while you were midwintering….

Hi. I’m back and very tired. Midwinter went fairly well from my perspective. Council meetings seemed effective. I got to see most of the people i tried to see and had some nice serendipitous meetings with others. My company was part usual suspects and part people I’d never met before including a healthy dose of library students. I learned things. I took a lot of public transportation in an unfamiliar city. I stayed within my budget and I got home feeling smarter than when I left. I have a stack of paperwork that I’d like to share parts of with you but it will need to wait until the weekend.

In the meantime, while we were all at the meeting, this happened “City stalls FBI access in library” referring to the librarian at the Newton Free Library in Massachusetts who wouldn’t let FBI agents in to search library computers without a warrant after there had been emailed threats directed towards Brandeis University sent from one of the library computers. According to an article in the Boston Herald, this was done with the mayor’s knowledge and backing but everyone seems set to blame the librarian anyhow. This was a big enough news items to be the butt of a lot of jokes on talk radio by the time I was driving home from the airport. I’m just starting to read about this story, but correct me if I’m wrong, couldn’t the agents have just asked for the data on the computers, using the USA PATRIOT Act as their legal justification? This seems like a case where they were reluctant to for some reason. The Boston Globe article on the subject says this

[B]y the time a warrant became an issue, law enforcement officials had determined there was no imminent danger and decided to cooperate with Newton officials, Marcinkiewicz said. She said no arrests had been made as of yesterday afternoon. [emphasis mine]

9 comments for “while you were midwintering….

  1. 26Jan06 at 10:43

    You’re wrong. The Patriot Act is not a “legal justification,” but a law governing law enforcement access to business records, inter alia.

    The FBI determined after waiting almost nine hours for a warrant that there was no longer any imminent danger: Does this mean that there could not have been imminent danger at the time? That there will never be imminent danger?

  2. 26Jan06 at 11:21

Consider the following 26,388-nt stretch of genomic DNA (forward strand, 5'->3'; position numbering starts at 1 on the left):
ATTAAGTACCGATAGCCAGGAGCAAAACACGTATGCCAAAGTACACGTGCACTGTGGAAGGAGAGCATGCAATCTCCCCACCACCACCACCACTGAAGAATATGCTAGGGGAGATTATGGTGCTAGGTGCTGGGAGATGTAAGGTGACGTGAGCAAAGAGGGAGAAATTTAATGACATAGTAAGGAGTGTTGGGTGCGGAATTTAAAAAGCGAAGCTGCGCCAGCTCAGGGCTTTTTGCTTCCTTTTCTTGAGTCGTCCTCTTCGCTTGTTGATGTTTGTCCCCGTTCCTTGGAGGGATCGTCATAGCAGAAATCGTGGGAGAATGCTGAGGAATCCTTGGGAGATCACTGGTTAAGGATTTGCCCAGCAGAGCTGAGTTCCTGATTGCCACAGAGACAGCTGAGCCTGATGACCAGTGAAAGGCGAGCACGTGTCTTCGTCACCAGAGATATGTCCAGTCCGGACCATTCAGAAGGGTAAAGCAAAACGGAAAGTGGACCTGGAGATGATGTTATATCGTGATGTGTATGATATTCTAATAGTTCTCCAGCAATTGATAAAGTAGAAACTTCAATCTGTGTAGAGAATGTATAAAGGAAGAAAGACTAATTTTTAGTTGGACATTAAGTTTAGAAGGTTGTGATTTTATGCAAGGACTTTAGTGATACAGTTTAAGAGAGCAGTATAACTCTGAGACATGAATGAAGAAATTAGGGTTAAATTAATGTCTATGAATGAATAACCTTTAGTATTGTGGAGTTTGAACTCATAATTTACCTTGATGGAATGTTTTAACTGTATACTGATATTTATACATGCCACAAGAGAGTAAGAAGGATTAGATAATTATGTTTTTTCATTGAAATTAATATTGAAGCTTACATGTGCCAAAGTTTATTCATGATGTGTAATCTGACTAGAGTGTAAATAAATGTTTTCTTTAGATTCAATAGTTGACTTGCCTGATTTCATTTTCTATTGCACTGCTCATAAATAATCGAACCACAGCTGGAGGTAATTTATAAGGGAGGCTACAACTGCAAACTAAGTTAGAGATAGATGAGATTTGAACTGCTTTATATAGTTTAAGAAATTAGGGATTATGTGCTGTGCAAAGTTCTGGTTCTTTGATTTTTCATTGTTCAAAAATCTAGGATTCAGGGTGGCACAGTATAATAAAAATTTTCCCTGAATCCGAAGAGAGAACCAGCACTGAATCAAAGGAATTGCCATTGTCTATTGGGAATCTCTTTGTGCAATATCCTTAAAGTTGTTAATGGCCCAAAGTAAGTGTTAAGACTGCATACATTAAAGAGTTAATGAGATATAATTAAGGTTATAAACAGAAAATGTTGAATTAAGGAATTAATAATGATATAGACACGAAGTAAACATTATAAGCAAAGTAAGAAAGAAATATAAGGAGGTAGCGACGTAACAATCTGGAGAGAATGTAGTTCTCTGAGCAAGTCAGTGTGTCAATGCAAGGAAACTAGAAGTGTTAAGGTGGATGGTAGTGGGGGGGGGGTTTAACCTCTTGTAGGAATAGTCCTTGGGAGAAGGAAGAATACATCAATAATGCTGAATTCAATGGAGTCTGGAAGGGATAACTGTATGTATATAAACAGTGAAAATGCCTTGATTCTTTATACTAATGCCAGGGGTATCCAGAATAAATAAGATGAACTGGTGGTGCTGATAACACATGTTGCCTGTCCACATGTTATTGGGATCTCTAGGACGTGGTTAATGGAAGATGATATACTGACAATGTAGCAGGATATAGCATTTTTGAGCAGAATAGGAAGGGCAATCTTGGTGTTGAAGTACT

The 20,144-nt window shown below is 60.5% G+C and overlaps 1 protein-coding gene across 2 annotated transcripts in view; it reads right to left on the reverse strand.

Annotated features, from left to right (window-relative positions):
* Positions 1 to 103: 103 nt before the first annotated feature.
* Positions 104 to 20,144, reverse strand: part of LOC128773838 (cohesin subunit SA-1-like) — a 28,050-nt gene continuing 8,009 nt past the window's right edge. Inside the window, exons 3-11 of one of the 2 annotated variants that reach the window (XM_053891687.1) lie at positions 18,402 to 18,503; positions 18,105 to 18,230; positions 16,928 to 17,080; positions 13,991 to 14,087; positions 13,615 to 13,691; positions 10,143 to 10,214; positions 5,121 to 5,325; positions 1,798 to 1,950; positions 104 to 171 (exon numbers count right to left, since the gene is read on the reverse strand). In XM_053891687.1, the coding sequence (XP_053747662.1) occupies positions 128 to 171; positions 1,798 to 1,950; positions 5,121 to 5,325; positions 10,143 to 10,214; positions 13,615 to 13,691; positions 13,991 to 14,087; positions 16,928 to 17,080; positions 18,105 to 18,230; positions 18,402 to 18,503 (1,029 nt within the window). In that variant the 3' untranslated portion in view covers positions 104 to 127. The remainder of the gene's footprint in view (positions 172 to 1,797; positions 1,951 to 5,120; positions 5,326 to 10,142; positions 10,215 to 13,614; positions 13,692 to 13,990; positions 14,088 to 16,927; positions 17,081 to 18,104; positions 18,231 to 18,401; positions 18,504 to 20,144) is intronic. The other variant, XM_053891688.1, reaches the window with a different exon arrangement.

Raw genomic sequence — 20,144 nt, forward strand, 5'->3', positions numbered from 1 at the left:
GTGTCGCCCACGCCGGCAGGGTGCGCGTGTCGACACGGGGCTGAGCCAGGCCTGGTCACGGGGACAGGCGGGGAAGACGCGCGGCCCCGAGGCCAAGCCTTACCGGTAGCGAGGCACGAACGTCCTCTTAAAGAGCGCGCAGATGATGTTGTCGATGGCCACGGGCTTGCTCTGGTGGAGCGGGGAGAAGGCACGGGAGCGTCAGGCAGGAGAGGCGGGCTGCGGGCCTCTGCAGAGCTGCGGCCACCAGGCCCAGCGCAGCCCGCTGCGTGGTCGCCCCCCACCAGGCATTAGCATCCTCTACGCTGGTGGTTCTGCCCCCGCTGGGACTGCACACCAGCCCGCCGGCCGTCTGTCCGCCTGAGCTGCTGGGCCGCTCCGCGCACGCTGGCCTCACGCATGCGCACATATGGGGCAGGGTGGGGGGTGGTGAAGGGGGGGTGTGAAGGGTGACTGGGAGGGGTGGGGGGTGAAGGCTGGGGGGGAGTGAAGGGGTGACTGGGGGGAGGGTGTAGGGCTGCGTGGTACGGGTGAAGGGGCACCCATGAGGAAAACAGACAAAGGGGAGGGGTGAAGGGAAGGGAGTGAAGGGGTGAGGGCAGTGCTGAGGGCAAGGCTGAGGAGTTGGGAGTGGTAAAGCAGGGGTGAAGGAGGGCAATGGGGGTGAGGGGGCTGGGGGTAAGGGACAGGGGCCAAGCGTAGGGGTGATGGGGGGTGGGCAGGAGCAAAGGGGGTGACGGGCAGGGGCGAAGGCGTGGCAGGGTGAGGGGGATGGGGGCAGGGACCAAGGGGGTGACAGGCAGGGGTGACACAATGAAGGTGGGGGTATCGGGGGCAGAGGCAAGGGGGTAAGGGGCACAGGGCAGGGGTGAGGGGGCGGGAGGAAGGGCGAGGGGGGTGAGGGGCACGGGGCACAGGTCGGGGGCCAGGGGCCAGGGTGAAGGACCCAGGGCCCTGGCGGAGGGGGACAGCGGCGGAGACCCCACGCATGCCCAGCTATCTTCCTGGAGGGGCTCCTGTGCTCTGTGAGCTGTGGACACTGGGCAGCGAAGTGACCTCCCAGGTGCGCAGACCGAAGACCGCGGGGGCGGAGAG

2 things for you.

    1st of all, Dan Kennedy (former media columnist for the Boston Phoenix) blogged more details about the Netwon story

    2, the latest Christian Science Monitor (Friday) has two articles about libraries and librarians.

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  4. 27Jan06 at 9:59

    Just guessing here, but maybe the USAPA was not available because no one could even assert with a straight face that the threat came from a foreign intelligence agent?

  5. Administrator
    27Jan06 at 10:44

    My reading of the article is that the phrase “by the time the warrant became an issue” means that at the time the librarian said “hey fellas, you need a warrant” danger was no longer imminent.

  6. 27Jan06 at 11:35

    Great to see you in San Antonio, Jessamyn, and a priveledge to sit near you.

    Liza is right on when she says that USAPA does not apply because there is no possible way to assert a terrorist threat.

    I’ve actually had the FBI visit me for a criminal case. They were incredibly careful and came twice with two separate warrents to be sure that they were legal and did not jeapordize their case. I’m proud of the Newton librarian standing up for patron rights.

    My experience with law enforcement has been, if you explain what rules you will play by, they are happy to follow the rules.

  7. barbara
    27Jan06 at 2:14

    One of the misleading things about the story is that the emergency was dealt with – the buildings were evacuated and searched for explosives. That didn’t require a warrant. What requires a warrant is seizing information that may lead to the apprehension and conviction of the person who sent the threat. That was not an emergency. Screwing up any chance of a conviction through an improper seizure would be a bigger goof than waiting a few hours to take the computers. (I’m assuming Massachusets, like most states, protects the privacy of library records by statute, so taking that information without a warrant would be grounds for throwing out any evidence obtained.) And if it were truly important to have that information quickly, a phone warrant isn’t hard to get. It simply wasn’t necessary in this case.

    I wish the story had said “federal agents demanded the librarian break a state law; by insisting on a warrant she upheld the laws of the Commonwealth.” But then, she would have looked sensible and law-abiding, and we can’t have that.

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